"There are people like that,” Murray adds. "But they’re a special breed. When you find someone like that, you want to hold on to him. We were lucky to have him for so many years, but we’re proud of the success he has had with Shark Tank and his other projects.”

Shark Tank is based on another Sony property, Dragons’ Den, a popular hit in many parts of the world. The format is simple: entrepreneurs pitch their ideas to potential investors.

"Our show embodies the American Dream,” notes Newbill. "Though Dragons’ Den has been successful in many territories around the world … there’s only one country that has its own national ‘dream.’ That’s worldwide. People all over the world say, ‘The American Dream.’.”

Even as Newbill observes, "The moment the show becomes predictable, we’re dead,” he also knows that the drama built into the format assures that Shark Tank by its very nature remains unpredictable.

"I like to say that Shark Tank is like a courtroom drama,” he explains. "Somebody comes in, the entrepreneur, and they give testimony, and the sharks are cross-examining. When you’re watching a great courtroom drama like The Verdict, when you watch that cross-examination, you as a viewer, you’re swinging back and forth, you’re on the edge of your seat—‘What’s going to be the answer to this question?,’ ‘How’s it going to impact if they’re guilty or not guilty?’

Clay Newbill on the set of Shark Tank with "sharks" Kevin O'Leary, Robert Herjavec, Daymond John,
and fellow executive producer Yun Lingner

"The difference in Shark Tank,” he continues, "is that you’re thinking, ‘Are they going to get an offer, or are they not going to get an offer?’ With every question asked, it’s something you can sit at home with your family or whoever you’re watching with, and say, ‘Oh they’re going to get a deal’ or ‘This is perfect for (Mark) Cuban or Lori (Greiner), Barbara (Corcoran) or Daymond (John). This is right up their alley.’ Then as they do their search and discovery and they ask their questions and get their answers, that pendulum is swinging back and forth. That’s the excitement of the show.”

But again, it was a tortoise-like approach by Newbill, executive producer Mark Burnett, Sony and ABC that enabled it to become the hit that it is today.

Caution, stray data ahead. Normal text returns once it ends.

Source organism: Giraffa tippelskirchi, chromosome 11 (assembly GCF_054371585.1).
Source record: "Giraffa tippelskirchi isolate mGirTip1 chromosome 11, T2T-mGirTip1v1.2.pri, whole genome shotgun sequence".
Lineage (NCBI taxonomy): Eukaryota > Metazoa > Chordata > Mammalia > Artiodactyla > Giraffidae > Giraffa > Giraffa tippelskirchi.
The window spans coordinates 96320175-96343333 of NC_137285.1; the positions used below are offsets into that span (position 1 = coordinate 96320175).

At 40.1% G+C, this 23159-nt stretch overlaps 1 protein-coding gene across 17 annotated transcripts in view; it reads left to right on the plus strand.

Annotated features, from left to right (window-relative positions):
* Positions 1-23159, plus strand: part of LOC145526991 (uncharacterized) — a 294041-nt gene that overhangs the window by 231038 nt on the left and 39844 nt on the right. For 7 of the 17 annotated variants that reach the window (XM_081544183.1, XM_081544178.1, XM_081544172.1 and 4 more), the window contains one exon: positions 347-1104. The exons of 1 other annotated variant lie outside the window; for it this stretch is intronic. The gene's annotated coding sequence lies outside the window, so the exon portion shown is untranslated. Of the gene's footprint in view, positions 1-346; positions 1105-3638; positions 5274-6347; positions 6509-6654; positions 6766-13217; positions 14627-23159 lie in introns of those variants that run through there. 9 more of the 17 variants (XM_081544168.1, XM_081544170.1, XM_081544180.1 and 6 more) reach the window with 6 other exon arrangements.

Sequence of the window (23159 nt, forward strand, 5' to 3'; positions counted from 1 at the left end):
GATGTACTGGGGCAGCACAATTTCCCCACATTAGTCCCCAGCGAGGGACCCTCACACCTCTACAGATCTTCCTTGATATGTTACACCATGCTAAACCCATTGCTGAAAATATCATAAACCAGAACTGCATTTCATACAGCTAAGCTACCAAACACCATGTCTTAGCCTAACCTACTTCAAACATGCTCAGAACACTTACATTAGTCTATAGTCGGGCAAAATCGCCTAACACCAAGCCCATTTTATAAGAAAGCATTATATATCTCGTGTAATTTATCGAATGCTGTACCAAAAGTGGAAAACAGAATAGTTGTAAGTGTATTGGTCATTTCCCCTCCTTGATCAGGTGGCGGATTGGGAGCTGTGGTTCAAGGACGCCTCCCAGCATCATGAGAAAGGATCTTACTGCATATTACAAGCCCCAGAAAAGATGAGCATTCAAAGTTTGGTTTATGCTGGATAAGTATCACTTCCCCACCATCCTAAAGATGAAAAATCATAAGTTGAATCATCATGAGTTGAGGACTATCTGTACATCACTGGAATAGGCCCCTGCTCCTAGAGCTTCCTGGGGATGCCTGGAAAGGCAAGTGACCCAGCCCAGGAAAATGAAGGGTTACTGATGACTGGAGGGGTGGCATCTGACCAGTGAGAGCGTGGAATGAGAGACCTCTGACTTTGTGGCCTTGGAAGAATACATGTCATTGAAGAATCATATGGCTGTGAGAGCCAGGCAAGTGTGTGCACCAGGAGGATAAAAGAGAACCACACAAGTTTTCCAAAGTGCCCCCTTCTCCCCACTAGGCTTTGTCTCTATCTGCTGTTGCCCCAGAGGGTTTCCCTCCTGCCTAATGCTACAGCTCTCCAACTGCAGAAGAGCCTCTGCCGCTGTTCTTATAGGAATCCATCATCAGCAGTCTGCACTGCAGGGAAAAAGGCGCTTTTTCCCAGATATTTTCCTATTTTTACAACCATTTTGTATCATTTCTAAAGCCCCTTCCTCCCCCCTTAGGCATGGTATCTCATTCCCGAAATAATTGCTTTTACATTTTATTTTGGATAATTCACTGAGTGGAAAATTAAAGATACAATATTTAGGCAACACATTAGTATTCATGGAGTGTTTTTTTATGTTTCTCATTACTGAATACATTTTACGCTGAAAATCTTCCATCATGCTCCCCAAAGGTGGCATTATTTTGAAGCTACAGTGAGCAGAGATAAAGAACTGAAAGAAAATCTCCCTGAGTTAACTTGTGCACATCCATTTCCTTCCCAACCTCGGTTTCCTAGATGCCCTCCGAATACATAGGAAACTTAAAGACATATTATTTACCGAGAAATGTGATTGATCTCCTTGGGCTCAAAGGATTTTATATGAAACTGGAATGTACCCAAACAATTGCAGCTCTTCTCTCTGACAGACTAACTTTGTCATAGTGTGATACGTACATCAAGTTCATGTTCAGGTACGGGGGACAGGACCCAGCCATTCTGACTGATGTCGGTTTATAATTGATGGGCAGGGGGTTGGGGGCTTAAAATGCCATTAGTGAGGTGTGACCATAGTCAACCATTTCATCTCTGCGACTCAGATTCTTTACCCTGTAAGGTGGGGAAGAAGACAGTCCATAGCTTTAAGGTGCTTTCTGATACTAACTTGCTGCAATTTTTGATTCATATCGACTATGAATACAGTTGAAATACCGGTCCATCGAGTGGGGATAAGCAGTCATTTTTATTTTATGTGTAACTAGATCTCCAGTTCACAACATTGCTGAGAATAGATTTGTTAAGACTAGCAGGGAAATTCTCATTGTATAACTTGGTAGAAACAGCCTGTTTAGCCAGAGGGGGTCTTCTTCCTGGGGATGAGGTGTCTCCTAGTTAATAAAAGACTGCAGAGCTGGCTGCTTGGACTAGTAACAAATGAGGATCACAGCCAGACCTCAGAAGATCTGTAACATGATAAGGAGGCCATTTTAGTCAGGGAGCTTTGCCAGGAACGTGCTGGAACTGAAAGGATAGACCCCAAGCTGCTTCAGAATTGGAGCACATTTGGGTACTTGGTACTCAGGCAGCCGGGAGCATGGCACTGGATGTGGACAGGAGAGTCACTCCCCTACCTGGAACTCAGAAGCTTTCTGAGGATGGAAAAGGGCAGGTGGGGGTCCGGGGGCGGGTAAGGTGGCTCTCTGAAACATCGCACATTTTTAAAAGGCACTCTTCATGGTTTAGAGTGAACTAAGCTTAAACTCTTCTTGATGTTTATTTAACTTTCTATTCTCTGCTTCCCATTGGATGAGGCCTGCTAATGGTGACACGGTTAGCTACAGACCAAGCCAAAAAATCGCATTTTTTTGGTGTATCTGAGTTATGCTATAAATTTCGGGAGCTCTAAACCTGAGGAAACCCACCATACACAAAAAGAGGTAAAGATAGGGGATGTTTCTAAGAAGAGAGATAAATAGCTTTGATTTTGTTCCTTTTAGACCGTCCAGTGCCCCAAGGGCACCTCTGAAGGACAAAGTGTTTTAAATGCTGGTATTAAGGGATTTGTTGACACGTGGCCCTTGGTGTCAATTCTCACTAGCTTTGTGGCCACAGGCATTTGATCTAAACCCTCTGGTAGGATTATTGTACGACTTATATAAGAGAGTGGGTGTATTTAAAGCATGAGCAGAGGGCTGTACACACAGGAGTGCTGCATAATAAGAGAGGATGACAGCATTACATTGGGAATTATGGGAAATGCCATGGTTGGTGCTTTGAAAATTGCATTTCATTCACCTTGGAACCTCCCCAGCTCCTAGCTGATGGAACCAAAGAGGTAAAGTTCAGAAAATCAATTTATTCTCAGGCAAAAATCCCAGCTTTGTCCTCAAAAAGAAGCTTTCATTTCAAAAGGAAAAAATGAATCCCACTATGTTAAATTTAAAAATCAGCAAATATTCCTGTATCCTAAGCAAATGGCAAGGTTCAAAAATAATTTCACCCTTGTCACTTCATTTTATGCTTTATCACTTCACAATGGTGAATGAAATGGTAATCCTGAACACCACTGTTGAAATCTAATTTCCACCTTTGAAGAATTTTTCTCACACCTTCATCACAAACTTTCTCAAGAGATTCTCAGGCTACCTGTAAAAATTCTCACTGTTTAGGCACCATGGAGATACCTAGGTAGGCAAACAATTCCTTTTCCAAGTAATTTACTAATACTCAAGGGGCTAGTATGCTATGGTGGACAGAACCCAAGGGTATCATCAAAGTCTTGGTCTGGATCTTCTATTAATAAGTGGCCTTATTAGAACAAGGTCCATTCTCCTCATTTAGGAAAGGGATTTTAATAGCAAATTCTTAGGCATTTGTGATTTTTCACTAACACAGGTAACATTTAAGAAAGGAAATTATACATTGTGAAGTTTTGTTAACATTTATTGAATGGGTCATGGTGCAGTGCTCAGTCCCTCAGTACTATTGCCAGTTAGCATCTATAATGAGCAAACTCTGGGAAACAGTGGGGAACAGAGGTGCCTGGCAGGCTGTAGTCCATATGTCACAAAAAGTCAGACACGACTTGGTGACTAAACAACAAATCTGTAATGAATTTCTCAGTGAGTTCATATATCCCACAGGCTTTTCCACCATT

"We realized—and thank goodness ABC realized—if you look at the model from the U.K. and Canada, it took three seasons for it to reach the tipping point where it became a hit,” Newbill reports. "We knew it would take the same here. In all the territories where it was successful, that was the model.

"When you hear the concept, it’s not a big hook,” he adds. "But when you watch the show, you get it. You’re hooked. That’s what I tell everybody: Watch it once and you’ll get hooked. Thank goodness ABC believed in it enough that they stuck with it for those three seasons. Sure enough, when the third Season came: BAM!”

One prominent shark believes he knows why. Says Cuban: "Without Clay, Shark Tank doesn’t work. He makes the magic happen.”

And the magic probably happens because Newbill knows it’s not the result of magic, but rather elbow grease, creativity and human relations—elements in his portfolio that he’s been honing for years.

"There are so many intangibles Clay brings,” confirms Rob Mills, senior vice president of alternate programming for ABC. "His passion is first and foremost. Clay is one of those unsung heroes of reality, because he’s worked on everything. With Clay, it’s really all about doing great work. He has zero ego. His preparation for everything is intense. And he never gets complacent. He’s always thinking about what we’re doing, not just now but a year from now and five years from now.”

Holly Jacobs, executive vice president of reality and syndication for Sony Pictures Entertainment, fills in the picture: "This is an interesting show. There are a lot of moving parts. All of the many, many entrepreneurs to manage, to navigate, to hear their stories. Then you have a lot of very interesting sharks who have incredibly busy lives, who are unique personalities, who are really smart. That takes a lot of navigation. Clay has a very, very calm and centered way of managing it all. He gives you a lot of confidence and he’s very, very good with detail.”

Murray said he knew that Newbill was special when the two worked on The Real World together, when Pedro, a young Cuban-American cast member who was HIV positive, got sick during production and had to fly home to Miami from San Francisco to be checked out by his doctors.